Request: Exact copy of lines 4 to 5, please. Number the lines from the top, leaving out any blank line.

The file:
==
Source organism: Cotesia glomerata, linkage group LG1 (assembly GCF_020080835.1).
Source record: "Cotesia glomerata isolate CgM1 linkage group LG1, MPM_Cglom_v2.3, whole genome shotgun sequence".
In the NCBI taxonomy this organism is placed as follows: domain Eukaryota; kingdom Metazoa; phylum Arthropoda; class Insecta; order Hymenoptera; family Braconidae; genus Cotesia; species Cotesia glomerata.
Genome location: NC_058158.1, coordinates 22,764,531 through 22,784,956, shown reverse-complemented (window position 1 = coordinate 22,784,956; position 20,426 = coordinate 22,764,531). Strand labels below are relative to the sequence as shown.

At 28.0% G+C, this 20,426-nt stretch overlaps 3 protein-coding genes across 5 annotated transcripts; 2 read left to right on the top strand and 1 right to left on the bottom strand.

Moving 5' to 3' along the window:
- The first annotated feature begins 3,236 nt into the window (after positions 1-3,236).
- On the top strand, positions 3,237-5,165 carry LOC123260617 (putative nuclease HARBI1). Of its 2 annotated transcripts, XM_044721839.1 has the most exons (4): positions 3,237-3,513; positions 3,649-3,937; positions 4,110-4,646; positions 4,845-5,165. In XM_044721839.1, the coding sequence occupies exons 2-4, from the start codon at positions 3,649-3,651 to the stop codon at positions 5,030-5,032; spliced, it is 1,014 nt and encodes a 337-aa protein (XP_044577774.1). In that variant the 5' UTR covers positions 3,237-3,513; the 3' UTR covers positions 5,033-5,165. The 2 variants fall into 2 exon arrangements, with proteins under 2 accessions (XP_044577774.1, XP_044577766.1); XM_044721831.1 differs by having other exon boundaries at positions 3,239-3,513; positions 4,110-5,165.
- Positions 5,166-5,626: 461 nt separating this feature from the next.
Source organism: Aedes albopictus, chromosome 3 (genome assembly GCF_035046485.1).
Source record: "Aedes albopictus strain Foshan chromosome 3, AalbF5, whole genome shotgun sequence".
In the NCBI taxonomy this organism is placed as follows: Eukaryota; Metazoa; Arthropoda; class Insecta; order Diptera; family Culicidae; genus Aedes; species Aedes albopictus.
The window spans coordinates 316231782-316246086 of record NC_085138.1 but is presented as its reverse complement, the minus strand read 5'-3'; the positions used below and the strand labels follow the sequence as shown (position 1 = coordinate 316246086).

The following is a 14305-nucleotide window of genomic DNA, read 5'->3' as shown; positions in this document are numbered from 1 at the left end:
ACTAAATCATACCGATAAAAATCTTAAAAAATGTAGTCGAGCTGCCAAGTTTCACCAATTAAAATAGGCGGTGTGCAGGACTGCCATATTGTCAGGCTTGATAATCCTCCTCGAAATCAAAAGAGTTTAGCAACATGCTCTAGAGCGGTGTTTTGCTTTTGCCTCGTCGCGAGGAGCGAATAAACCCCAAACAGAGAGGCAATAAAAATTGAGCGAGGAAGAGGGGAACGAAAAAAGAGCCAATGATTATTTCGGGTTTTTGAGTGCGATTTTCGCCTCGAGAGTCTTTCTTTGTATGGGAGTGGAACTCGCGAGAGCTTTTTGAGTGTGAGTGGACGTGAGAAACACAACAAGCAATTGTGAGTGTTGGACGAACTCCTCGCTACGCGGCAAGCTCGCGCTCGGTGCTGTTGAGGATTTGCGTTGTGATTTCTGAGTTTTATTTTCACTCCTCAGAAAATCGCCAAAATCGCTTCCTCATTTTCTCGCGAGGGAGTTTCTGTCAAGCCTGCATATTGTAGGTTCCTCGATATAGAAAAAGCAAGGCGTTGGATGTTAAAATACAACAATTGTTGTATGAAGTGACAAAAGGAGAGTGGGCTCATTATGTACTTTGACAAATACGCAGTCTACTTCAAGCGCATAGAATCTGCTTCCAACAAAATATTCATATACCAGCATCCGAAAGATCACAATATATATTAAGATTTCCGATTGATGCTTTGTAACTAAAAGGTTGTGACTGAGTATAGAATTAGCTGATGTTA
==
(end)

Genome location: NC_058158.1, coordinates 22,764,531 through 22,784,956, shown reverse-complemented (window position 1 = coordinate 22,784,956; position 20,426 = coordinate 22,764,531). Strand labels below are relative to the sequence as shown.

At 28.0% G+C, this 20,426-nt stretch overlaps 3 protein-coding genes across 5 annotated transcripts; 2 read left to right on the top strand and 1 right to left on the bottom strand.